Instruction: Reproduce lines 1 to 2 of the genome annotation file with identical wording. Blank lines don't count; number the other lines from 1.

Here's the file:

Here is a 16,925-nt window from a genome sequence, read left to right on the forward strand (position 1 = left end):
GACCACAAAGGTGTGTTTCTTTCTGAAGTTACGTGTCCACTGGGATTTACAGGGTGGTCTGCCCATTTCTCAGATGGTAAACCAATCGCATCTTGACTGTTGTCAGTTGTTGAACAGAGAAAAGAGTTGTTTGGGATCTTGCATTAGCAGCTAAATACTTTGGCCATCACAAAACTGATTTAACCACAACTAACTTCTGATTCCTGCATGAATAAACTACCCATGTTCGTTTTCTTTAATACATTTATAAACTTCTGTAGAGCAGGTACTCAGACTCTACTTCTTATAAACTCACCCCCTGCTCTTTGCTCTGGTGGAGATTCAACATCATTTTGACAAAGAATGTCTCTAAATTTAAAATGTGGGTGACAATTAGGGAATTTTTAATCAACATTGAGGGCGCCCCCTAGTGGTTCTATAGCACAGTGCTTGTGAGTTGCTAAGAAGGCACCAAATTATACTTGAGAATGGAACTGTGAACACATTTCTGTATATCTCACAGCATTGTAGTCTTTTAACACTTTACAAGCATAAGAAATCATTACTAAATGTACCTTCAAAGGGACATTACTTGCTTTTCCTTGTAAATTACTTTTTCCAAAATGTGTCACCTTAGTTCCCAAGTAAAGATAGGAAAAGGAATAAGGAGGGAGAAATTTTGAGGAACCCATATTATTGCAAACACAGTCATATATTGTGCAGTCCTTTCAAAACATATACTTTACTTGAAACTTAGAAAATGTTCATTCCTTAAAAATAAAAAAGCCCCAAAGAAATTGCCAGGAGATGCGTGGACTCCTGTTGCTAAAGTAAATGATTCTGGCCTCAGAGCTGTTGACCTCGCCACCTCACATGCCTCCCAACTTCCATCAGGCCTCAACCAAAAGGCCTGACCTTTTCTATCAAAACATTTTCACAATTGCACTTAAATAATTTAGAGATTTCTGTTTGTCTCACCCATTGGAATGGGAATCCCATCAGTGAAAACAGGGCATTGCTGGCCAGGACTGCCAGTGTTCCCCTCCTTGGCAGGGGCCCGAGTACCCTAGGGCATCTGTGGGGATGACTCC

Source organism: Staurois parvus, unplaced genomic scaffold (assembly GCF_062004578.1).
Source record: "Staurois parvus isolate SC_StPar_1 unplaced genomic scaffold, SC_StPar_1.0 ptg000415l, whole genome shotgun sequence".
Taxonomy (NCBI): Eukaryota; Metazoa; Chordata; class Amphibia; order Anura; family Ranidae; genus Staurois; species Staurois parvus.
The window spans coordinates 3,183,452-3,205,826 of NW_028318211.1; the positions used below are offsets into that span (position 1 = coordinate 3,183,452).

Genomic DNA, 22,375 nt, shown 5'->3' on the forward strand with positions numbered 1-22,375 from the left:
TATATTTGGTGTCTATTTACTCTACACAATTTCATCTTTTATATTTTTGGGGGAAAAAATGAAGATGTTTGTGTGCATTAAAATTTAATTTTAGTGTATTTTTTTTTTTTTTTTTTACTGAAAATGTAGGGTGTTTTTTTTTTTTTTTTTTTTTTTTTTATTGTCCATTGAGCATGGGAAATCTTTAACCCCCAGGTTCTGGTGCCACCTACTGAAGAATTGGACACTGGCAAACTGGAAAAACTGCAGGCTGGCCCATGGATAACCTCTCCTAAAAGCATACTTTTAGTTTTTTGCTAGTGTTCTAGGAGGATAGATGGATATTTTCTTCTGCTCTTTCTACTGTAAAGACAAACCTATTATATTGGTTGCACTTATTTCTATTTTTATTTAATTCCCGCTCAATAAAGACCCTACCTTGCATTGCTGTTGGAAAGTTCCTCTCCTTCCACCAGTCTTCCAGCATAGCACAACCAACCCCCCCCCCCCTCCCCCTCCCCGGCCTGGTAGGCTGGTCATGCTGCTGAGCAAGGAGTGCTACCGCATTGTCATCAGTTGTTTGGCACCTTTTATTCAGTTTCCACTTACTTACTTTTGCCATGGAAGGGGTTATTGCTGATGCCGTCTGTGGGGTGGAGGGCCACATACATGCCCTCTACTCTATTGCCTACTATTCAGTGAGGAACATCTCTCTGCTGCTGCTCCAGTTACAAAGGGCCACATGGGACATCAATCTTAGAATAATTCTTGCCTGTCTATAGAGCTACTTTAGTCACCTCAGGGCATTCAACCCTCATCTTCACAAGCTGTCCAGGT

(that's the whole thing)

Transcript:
Here is a 16,925-nt window from a genome sequence, read left to right on the forward strand (position 1 = left end):
GACCACAAAGGTGTGTTTCTTTCTGAAGTTACGTGTCCACTGGGATTTACAGGGTGGTCTGCCCATTTCTCAGATGGTAAACCAATCGCATCTTGACTGTTGTCAGTTGTTGAACAGAGAAAAGAGTTGTTTGGGATCTTGCATTAGCAGCTAAATACTTTGGCCATCACAAAACTGATTTAACCACAACTAACTTCTGATTCCTGCATGAATAAACTACCCATGTTCGTTTTCTTTAATACATTTATAAACTTCTGTAGAGCAGGTACTCAGACTCTACTTCTTATAAACTCACCCCCTGCTCTTTGCTCTGGTGGAGATTCAACATCATTTTGACAAAGAATGTCTCTAAATTTAAAATGTGGGTGACAATTAGGGAATTTTTAATCAACATTGAGGGCGCCCCCTAGTGGTTCTATAGCACAGTGCTTGTGAGTTGCTAAGAAGGCACCAAATTATACTTGAGAATGGAACTGTGAACACATTTCTGTATATCTCACAGCATTGTAGTCTTTTAACACTTTACAAGCATAAGAAATCATTACTAAATGTACCTTCAAAGGGACATTACTTGCTTTTCCTTGTAAATTACTTTTTCCAAAATGTGTCACCTTAGTTCCCAAGTAAAGATAGGAAAAGGAATAAGGAGGGAGAAATTTTGAGGAACCCATATTATTGCAAACACAGTCATATATTGTGCAGTCCTTTCAAAACATATACTTTACTTGAAACTTAGAAAATGTTCATTCCTTAAAAATAAAAAAGCCCCAAAGAAATTGCCAGGAGATGCGTGGACTCCTGTTGCTAAAGTAAATGATTCTGGCCTCAGAGCTGTTGACCTCGCCACCTCACATGCCTCCCAACTTCCATCAGGCCTCAACCAAAAGGCCTGACCTTTTCTATCAAAACATTTTCACAATTGCACTTAAATAATTTAGAGATTTCTGTTTGTCTCACCCATTGGAATGGGAATCCCATCAGTGAAAACAGGGCATTGCTGGCCAGGACTGCCAGTGTTCCCCTCCTTGGCAGGGGCCCGAGTACCCTAGGGCATCTGTGGGGATGACTCC